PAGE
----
Waterfalls have so much more to offer than an intense moment in almost every action comedy.
For example, we have the waterfall method — a popular technique, approach or methodology that exists within the project management realm.
Stages in the waterfall methodology:
It can be difficult to differentiate between the many project management methodologies, as well as decipher which one will work best for your next adventure.
But if you’re considering the waterfall method, look no further than this article for a cohesive explanation of the strategy, as well as insight into when it could work for your organization.
What is the waterfall methodology?
The waterfall methodology is a method of project management used throughout the software development life cycle (SDLC). In other words, you would really only use this method in industries such as product development, or software engineering.
The waterfall method emphasizes completing tasks sequentially and logically. Tasks are completed in a specific order, and employees or managers do not return to a previous task after they have completed what came before.
Some people may compare the project management strategy “agile” against “waterfall," although, the two have their differences.
In another piece, I compared the waterfall method to putting on makeup. Say your routine is foundation, blush, then mascara. Foundation would be step one, and you wouldn’t move on to step two until your foundation has been fully applied.
The waterfall method consists of seven individual stages that do not run at the same time. Let’s dive further into those stages and what happens during each one.
Illustration courtesy of TechTarget
Like any project methodology, the waterfall method asks those executing it to have clear project requirements laid out before beginning.
In the case of the waterfall method, you’re recording the requirements of the app or engineering product you’re developing. The requirements are typically recorded in a requirements document which houses all data as to what the application should be able to accomplish.
Analysis is the second stage of the waterfall method. During analysis, managers look over their system’s specifications to determine the business logic that will be used to meet objectives. In this stage, project managers will also determine the feasibility of the project by analyzing whether they or can procure the necessary resources. (See: How to Conduct a Feasibility Study for more on that.)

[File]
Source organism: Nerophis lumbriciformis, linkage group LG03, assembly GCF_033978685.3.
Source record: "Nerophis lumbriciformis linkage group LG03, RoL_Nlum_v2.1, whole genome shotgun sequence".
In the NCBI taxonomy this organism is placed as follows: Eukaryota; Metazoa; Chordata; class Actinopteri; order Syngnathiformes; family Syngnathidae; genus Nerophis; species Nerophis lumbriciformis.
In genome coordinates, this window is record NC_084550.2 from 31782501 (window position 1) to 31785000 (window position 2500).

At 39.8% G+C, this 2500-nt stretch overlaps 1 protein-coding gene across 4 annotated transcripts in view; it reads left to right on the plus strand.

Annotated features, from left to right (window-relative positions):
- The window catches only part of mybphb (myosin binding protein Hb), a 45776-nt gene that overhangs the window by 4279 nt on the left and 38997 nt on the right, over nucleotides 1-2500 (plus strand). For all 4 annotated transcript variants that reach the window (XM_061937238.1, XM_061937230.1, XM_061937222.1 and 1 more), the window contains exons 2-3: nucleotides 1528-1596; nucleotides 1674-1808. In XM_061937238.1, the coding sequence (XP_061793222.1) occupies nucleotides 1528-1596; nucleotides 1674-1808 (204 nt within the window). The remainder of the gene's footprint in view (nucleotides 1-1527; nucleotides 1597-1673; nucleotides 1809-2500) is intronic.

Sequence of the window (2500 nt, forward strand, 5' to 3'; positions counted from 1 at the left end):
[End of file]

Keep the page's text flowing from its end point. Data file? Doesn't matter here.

As I mentioned earlier, the waterfall method is very specific. In the design stage, those working on the project will create a design specification document (DSD) to record the logistics of programming languages, hardware, data layers, and more. The DSD will also name the specific ways the business logic created earlier in the project will be executed.
In this stage, the responsible parties will develop the source code that will be used to make the product or software functional. They will use the aforementioned service integrations, business logic, and any other specifications to help them write code that is, well, up to code.
Source code example courtesy of Wiktionary
After the code has been written, it’s time to test and retest it to ensure everything works as it should. As bugs are found and reported, coders will have to rewrite code and maybe even go back to the drawing board in a few places.
Systems run beta tests, quality assurance tests, unit tests, and whatever else is necessary to that specific project.
In this stage, the project is deployed to real users. All tests have been run and passed, and the product is ready to function on its own.
As the project is deployed, issues may arise that were not initially obvious in the testing phase. As these issues are reported, creators will analyze and address them to improve user experience.
Creators are also responsible for perpetually monitoring performance to ensure systems are constantly performing as they should.
Brick wall, waterfall…
...now you really know it all! The waterfall method is a disciplined approach to project management that requires you to adhere to strict deadlines in order to eventually turn over a quality result.
You should feel comfortable carrying out this method for any projects which have linear steps, as opposed to fluid steps that need to be carried out in tandem.
Ready to turn your project specifics in to the higher-ups? Learn how to put your best business foot forward by writing a business case.
Grace Pinegar is a lifelong storyteller with an extensive background in various forms such as acting, journalism, improv, research, and content marketing. She was raised in Texas, educated in Missouri, worked in Chicago, and is now a proud New Yorker. (she/her/hers)